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Wednesday, 13 March 2013

Erratics from the Newport area

Many thanks to Rob Ixer for making sections of these rocks and identifying them in the cause of science.  This helps to build up the database of local and erratic rocks in North Pembrokeshire.  As Rob indicates, some of the rocks are difficult to give locations for, except to say that some of them might have come from SE Ireland.  This would make sense, since we know that the Irish Sea Glacier also affected that area -- and in a number of posts I have suggested a gradient on the Devensian ice surface across St Georges Channel.

Caution required here -- much work still to be done, and many more erratics to be examined and identified!  See the two links below to previous relevant posts.

1.  Bedrock from near the summit of Carningli – dolerite or microtonalite. An even-grained fine-grained igneous rock with dark mafics and feldspar. Not a typical spotted dolerite.


2. Very coarse volcanic agglomerate / ignimbrite (??) from the southern flank of Carningli. Not sure whether the outcrop is bedrock or a very large erratic. Not certain. It is a siliceous rock with simply twinned feldspar megacrysts but also black fine-grained areas (single quartz crystals??)/?slate clasts.  (NB. This cannot be an ignimbrite as there are no fiamme.)

3. The strange rock found on the shore of the estuary, across the river from the Parrog, Newport. Felsite, maybe from North Wales?  Not certain. Siliceous igneous rock with feldspar megacrysts and a sub-spheroidal fabric. Crystal tuff??  

4 - 8. Erratics exposed during land clearance off the Cilgwyn Road, about a mile from Newport.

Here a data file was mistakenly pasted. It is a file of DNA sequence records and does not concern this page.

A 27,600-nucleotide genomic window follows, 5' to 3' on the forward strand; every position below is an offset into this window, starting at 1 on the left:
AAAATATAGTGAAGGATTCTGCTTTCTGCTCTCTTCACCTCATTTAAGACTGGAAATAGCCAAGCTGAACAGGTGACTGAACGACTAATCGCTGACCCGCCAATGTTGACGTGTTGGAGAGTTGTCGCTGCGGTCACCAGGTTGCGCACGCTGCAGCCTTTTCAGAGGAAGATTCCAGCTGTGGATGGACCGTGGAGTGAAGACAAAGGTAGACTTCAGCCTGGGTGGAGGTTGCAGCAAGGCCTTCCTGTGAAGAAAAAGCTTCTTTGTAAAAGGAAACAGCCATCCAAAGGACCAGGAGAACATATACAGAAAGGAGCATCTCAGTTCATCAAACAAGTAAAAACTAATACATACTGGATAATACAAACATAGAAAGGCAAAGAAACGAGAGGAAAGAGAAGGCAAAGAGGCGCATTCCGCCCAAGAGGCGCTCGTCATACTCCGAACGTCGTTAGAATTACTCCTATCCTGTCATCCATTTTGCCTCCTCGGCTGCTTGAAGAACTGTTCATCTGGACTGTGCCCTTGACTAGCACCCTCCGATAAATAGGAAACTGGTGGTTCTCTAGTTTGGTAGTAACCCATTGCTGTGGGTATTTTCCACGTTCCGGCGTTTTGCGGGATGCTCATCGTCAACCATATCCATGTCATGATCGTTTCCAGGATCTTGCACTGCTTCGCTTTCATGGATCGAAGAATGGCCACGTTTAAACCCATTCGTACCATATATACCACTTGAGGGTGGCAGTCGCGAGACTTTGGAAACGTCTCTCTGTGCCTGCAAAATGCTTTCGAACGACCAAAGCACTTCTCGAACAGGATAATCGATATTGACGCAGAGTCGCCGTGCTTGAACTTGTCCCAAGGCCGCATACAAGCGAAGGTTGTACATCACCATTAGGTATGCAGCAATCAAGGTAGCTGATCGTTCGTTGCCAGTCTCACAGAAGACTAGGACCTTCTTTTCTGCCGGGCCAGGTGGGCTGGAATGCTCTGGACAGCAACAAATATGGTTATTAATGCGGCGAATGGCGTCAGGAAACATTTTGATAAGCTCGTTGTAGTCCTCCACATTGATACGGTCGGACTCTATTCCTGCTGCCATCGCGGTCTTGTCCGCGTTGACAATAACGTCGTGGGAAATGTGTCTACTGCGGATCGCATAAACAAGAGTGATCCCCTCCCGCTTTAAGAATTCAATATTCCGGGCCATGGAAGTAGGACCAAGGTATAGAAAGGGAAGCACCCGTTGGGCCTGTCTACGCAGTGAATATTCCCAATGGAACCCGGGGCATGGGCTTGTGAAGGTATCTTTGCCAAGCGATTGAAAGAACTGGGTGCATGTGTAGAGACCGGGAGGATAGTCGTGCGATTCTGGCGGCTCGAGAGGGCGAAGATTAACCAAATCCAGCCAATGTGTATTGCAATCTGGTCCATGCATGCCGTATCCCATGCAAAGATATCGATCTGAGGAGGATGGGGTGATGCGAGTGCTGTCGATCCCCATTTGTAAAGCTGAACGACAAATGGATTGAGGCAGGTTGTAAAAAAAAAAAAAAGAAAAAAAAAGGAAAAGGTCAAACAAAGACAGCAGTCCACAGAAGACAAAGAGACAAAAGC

4. Fine-grained grey igneous rock (NOT a sandstone) -- knocked off a nice rounded boulder. Most interesting Feldspar megacrysts in siliceous matrix with a sub-spheroidal fabric. Quartz-chlorite mainly.   This is definitely a felsite erratic. I suspect that this may be a granophyre; it has plagioclase megacrysts in a sub-spherulitic matrix all within a chlorite ‘matrix’.  Granophyre.

5. Dark reddish marl -- from the Cambrian sandstone series? Flaky -- almost a shale... from a rough sub-angular boulder.    Foliated fine-grained indurated laminated ?metamudstone with pink-orange and grey alternating laminae. Not Permo-Trias but Palaeozoic.  Could be SE Irish.

6. Medium-grained purple sandstone. Cambrian? From a nice rounded boulder. Origin -- SE Ireland? Very indurated red-purple fine-grained sandstone/meta-sandstone. Certainly at least Palaeozoic Exotic!

7. Fine-grained red sandstone. Cambrian? From a bigger rounded boulder. Origin -- SE Ireland? Fine-grained indurated micaceous sandstone with quartz veining along joint plane. Devonian/Lower Palaeozoic? Not Permo-Trias.

8. Rough greyish volcanic ash //agglomerate? Has vesicles -- highly variable crystal structure. From a large sub-angular boulder. Don't think this is local..... Very silicified coarse-grained sandstone (litharenite) with shale/slate clasts and voids after lost shale/fossils?. Trace muscovite and weathered feldspar. Meta-sandstone polylithic with igneous and meta-sedimentary rocks and trace ??bone.  Lower Palaeozoic in age.


Anonymous said...

So what does it all mean? Anything new and exciting?


BRIAN JOHN said...

As far as the local rocks (from Carningli) are concerned, Rob says he has not seen anything similar in the Stonehenge collections. So that probably rules out Carningli as a possible bluestone source -- as others have said before.

As far as the erratics are concerned, they are clearly not local, and have come from some distance away. The tentative idea that some of them may have come from SE Ireland is interesting -- and might back up the idea of ice flowing right across St George's Channel approx as shown on the map. (The conventional wisdom is that the ice flowed through the Channel from NE towards SW.....)